It certainly poses some big challenges to the White House, to NATO, European countries, because the rational calculation is that Putin will not use nuclear weapons because it will provide very little in the way of military benefit. It will almost certainly harden opposition around the world to Russia. He certainly wouldn't presumably use nuclear weapons against a NATO country because of the high likelihood of escalation to a full scale nuclear war, so that would lead people to discount the threat. But again, if you go back to February, the United States government was arguing that Putin was likely to invade Ukraine and everybody was dismissing that conclusion in the grounds that it didn't make sense to invade Ukraine with 150,000 or so troops. And so this was all either posturing or just leading up to a smaller military operation and then Putin did what everybody predicted, except for the U.S. government and the British government has said he wouldn't do, so it's troubling.
Bob McMahon: (19:26)
And on top of it, another area we do not have a lot of certainty about is the extent to which his power is absolute. There have been all sorts of teasing indications that there are others in Russia who would try to nudge him aside and take the actions that he's resisted taking, for example. We just don't know. He certainly has been able to weaken divide and otherwise crush any opposition that comes on the more moderate side of the Russian spectrum, but we don't know about the opposition on his right.
Jim Lindsay: (19:54)
Bob McMahon: (19:55)
Well, Jim, I'm going to take our conversation to the U.S. capital, Washington, DC, where president Biden will be hosting a summit of Pacific Island leaders. There is a long history of partnership between the United States and Pacific nations. However, China has been showing increased interest and has been exerting some growing influence in the region. So how do you think this summit will go and what should we look for?
Jim Lindsay: (20:15)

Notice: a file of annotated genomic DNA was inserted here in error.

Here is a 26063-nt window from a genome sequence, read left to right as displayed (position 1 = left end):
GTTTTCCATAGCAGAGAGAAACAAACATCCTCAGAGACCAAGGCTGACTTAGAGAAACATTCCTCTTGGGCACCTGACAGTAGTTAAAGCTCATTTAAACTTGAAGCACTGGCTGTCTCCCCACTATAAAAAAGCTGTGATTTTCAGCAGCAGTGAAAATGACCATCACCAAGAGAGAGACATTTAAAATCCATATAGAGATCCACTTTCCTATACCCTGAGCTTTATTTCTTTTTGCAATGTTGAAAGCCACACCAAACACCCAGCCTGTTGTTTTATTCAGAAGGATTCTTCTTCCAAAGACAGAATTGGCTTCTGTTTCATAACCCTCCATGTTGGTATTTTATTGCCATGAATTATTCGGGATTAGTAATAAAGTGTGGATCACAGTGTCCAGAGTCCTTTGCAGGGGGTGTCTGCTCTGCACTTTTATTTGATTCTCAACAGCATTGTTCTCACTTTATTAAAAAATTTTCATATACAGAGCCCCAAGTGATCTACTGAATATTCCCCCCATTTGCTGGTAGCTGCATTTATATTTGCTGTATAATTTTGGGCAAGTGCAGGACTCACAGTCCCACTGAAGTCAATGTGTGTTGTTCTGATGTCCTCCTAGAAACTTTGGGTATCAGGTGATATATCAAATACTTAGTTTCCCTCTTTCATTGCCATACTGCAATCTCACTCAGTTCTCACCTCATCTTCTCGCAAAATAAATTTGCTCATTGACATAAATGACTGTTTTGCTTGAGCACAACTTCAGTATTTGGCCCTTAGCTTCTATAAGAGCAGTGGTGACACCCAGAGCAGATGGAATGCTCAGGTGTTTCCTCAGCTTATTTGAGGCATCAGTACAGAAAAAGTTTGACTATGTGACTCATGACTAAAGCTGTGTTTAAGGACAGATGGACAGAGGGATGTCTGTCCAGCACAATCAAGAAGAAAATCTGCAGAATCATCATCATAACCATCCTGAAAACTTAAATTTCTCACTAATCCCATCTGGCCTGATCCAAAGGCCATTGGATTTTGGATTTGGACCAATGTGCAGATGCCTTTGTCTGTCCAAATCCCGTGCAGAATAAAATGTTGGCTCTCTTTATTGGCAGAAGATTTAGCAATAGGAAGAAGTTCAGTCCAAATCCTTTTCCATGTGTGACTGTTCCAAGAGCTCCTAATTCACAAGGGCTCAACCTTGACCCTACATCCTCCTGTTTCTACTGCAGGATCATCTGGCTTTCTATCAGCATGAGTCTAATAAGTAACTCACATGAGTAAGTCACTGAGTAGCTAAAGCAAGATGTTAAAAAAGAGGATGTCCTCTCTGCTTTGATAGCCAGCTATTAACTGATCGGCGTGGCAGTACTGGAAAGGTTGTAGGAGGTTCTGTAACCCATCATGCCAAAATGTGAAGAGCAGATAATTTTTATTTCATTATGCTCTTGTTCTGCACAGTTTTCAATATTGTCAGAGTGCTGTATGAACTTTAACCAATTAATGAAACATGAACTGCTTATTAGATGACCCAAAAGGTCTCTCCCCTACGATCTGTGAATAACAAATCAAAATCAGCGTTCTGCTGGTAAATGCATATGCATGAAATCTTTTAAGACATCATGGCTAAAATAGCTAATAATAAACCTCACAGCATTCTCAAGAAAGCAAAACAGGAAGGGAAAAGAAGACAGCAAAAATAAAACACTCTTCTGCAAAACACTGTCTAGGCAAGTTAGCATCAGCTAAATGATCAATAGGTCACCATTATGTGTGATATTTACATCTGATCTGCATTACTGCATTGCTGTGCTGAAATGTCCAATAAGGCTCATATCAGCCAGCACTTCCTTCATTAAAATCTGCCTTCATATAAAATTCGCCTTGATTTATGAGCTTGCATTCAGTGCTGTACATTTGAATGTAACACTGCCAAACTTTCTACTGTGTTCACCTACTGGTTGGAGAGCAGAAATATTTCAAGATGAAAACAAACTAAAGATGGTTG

Well, Bob, when I read about the summit being called, and it was called rather hastily, it was announced just the beginning of this month, I immediately thought of the old adage, you reap what you sow. If you look at the Pacific Islands, as you mentioned, the United States has deep ties for those people who are aficionados of the Pacific theater of World War II, you can list the islands, the battles, Guadalcanal, and the Solomon Islands often tops the list, but for about 30 years after 1990, the United States pretty much ignored the islands in the southern Pacific. And I will note in places like the Solomon Islands, the United States closed down its embassy, ignored what was happening there. Well, go back to this spring when the Solomon Islands suddenly signed a bilateral security pack with China, the United States became intensely interested in what was happening in the Pacific Islands. And I think what you see right now is an administration scrambling to try to, and in many ways, get back in the game, particularly with the Solomon Islands, which has this bilateral security assistance pack with China, the text of which, as best I know, has never been released. We're unsure what's in it. It's controversial within the Solomon Islands itself and the prime minister of the Solomon Islands recently postponed elections that were scheduled to be held, arguing that they couldn't be held because of the upcoming Pacific Games, that the governments incapable of both holding a sporting event and holding elections, so the elections going to get held off to 2024. Now there are variety of divisions within the Solomon Islands and there's some real complexities there, but I think many people in the United States and certainly in Australia, which regards the southern Pacific really as its front yard, gravely concerned about the direction there knowing that there are a number of countries, small islands, that are in the southern Pacific that are participating in this dialogue and they have concerns themselves about where the Solomon Islands and a few other islands are headed largely because they don't want to get caught up in the geo-competition between the United States and China. They also greatly fear that China may come in ways that will suppress their own freedom and their own rights.